Dash Price Rise, Explained
- Andrew Marshall
- MAR 10, 2017
Over the past two weeks, the price of Dash has skyrocketed, its value has gone up by more than 100 percent.
The rise has started at around the $20 to $22 mark and reached as high as $57.89 on March 2. As of the time of writing, the value has retraced somewhat but is still at a very high mark of about $52.
This incredible surge has taken Dash higher on the list of all cryptocurrencies by their market capitalization, displacing the previous favorites Ripple and Litecoin. Right now, Dash is the third most popular cryptocurrency, right after the undisputed leaders - Bitcoin and Ethereum.
The sharp increase is unprecedented in Dash’s history and the cryptocurrency community is now trying to discover and analyze why it happened.
In addition, the average daily trading volume of Dash is now similar to that of Ethereum, the second-most-popular cryptocurrency after Bitcoin: $25 mln vs. $29 mln respectively. The altcoins have similar trading volumes despite a wide discrepancy between their capitalizations: $1.6 bln for Ethereum and $376 mln for Dash. That indicates an unusually high interest from Dash’s investors.
Dash is an altcoin with a focus on privacy and high speed of transactions.
Dash is a cryptocurrency alternative to Bitcoin. Created in January 2014 and called “Darkcoin” at the time, it was a fork of Bitcoin, meaning that its code was heavily based on that of Bitcoin.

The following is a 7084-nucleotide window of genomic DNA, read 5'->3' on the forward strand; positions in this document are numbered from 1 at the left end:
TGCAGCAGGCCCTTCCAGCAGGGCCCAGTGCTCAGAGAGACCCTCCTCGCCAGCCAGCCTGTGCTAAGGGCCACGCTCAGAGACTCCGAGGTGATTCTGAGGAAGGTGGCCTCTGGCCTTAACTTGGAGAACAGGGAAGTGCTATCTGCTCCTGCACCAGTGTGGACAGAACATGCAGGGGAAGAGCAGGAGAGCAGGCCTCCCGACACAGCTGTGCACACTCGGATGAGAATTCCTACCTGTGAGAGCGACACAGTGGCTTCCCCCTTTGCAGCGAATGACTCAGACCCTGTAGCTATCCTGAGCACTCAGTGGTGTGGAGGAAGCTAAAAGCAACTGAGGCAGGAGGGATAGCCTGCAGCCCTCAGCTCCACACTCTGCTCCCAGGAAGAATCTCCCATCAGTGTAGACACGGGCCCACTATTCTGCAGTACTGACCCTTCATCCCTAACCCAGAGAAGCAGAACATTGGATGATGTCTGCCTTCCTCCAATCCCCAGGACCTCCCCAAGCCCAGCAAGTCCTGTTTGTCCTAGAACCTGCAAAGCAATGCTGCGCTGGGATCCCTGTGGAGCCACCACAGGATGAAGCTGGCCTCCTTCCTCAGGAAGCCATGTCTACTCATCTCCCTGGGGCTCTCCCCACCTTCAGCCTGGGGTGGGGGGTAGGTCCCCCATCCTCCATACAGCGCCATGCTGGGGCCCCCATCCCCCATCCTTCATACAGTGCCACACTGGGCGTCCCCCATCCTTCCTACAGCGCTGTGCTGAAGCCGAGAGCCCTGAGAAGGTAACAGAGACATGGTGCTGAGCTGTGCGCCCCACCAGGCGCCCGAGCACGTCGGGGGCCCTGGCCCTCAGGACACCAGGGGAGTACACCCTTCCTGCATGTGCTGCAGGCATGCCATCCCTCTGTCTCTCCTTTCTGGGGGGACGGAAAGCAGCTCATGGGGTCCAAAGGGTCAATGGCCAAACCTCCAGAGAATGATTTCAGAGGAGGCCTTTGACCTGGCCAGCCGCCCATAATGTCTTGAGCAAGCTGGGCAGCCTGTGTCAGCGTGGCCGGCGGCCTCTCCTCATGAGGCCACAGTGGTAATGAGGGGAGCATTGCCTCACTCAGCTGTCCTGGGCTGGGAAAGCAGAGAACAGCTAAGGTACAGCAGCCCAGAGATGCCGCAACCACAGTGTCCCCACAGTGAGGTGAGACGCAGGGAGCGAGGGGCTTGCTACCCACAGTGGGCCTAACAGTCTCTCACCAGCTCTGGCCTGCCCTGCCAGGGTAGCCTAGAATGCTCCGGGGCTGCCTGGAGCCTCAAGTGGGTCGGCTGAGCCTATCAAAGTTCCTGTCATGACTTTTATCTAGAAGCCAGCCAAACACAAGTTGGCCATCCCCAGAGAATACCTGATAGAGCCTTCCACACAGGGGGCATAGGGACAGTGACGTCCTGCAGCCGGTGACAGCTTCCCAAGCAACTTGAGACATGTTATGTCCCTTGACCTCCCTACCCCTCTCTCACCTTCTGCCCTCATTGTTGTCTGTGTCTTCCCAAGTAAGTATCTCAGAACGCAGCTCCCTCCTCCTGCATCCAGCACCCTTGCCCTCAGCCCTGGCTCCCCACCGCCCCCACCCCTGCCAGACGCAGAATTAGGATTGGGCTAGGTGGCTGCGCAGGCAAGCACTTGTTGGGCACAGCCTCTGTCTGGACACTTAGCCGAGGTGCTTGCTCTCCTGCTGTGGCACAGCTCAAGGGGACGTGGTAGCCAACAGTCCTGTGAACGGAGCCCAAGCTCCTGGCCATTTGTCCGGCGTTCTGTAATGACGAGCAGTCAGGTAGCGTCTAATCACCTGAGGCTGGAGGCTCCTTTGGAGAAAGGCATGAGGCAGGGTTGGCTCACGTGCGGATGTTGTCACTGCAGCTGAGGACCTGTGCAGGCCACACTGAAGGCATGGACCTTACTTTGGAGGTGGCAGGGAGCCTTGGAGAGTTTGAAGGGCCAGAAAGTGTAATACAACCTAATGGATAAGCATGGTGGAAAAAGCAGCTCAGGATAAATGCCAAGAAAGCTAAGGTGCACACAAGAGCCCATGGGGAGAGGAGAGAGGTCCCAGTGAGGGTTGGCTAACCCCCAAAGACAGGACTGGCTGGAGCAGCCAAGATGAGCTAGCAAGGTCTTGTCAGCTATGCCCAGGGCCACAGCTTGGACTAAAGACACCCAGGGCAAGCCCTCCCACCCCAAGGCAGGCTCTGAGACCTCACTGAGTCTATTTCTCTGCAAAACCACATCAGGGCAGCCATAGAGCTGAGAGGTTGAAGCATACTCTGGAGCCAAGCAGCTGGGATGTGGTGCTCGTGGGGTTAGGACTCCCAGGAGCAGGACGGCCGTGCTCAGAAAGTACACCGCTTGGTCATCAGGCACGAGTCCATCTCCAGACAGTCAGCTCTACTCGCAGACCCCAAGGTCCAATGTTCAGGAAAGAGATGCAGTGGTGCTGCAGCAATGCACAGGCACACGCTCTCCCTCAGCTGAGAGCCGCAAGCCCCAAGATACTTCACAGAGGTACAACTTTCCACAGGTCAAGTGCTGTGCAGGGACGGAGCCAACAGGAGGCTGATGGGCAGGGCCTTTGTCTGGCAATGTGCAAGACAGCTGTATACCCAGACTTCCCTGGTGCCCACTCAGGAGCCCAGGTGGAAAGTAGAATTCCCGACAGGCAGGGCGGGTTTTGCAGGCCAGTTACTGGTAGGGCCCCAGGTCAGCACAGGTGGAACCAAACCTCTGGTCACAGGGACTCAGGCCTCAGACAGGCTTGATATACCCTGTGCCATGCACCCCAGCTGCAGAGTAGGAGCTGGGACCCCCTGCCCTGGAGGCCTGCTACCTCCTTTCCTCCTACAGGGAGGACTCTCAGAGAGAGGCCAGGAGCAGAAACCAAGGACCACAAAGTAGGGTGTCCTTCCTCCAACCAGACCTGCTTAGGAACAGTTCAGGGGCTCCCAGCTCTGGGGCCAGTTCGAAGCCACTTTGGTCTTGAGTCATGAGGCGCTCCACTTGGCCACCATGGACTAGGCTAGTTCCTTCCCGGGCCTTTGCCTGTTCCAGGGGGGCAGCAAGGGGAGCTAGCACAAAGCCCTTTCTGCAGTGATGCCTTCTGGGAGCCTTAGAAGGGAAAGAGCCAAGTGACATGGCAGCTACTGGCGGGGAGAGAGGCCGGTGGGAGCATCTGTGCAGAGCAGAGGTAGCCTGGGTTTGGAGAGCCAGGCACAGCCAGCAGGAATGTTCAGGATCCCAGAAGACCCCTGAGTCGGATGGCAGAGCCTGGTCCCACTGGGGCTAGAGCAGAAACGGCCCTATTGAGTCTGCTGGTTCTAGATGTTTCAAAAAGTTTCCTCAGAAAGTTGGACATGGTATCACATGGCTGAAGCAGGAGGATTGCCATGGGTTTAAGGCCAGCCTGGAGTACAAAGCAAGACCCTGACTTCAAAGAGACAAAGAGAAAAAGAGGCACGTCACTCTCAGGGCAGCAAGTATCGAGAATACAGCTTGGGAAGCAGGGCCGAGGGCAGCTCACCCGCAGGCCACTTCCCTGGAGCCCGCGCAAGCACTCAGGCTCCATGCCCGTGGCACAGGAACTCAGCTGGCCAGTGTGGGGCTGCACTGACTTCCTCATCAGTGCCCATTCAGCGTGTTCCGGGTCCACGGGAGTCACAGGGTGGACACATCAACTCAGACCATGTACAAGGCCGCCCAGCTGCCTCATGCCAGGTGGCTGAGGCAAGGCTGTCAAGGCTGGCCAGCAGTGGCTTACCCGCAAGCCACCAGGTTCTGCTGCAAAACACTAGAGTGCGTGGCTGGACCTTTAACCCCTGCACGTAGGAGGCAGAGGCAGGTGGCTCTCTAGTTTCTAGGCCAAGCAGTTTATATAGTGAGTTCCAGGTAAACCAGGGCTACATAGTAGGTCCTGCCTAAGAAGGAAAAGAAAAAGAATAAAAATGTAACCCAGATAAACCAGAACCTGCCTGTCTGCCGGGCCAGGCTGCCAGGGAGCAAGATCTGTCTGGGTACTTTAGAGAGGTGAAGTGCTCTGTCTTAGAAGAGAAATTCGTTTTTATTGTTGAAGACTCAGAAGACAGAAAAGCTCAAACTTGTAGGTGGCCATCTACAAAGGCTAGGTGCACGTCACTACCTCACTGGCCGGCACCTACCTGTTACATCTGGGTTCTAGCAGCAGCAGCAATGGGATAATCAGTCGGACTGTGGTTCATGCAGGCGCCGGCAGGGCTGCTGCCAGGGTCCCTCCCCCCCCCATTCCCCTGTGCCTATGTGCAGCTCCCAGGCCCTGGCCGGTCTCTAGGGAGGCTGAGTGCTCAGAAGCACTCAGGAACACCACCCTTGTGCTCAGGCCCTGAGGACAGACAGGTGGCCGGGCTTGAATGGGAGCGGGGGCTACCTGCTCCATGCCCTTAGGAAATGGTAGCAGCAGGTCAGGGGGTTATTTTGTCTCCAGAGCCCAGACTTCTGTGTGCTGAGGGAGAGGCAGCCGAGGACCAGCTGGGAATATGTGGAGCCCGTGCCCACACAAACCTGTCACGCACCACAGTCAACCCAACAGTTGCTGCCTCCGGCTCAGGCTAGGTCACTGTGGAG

The developers were trying to remedy some aspects of Bitcoin that they considered weak, which resulted in rather serious differences between the two.
Its proprietary technologies InstantSend and PrivateSend allow the users to send transactions in a very quick and absolutely anonymous manner, respectively. This is a stark contrast to Bitcoin, whose network can take anywhere from 10 minutes to several hours to confirm a transaction, and the transactions themselves are now less anonymous than ever, thanks to the advances in the field of the Blockchain forensic analysis.
Another major feature is an autonomous governance system, which allows the Dash network to allocate resources for the development and marketing of the coin by voting on proposals. A proposal can be created and introduced to the network by any person.
For example, Amanda B. Johnson, who formerly wrote for Cointelegraph, has introduced her proposal for a periodic show about Dash called “DASH: detailed”, which has been successfully funded by the network and is now regularly uploaded to the cryptocurrency’s official Youtube channel.
To sum this up, Dash can be described as a faster and more anonymous alternative to Bitcoin, with an added feature of smart decentralized governance which streamlines the process of improving and marketing the coin.
The price has been relatively stable for the most part of the coin’s existence.
Apart from a short period of growth and decline back in May to September 2014, the price graph has been steady, until recently.
Dash has been gradually growing up from the lows of $1 to $2 to an average of $7 to $10 in late 2016, with no significant price spikes to speak of. So the current turbulence is the first one in the history of the coin.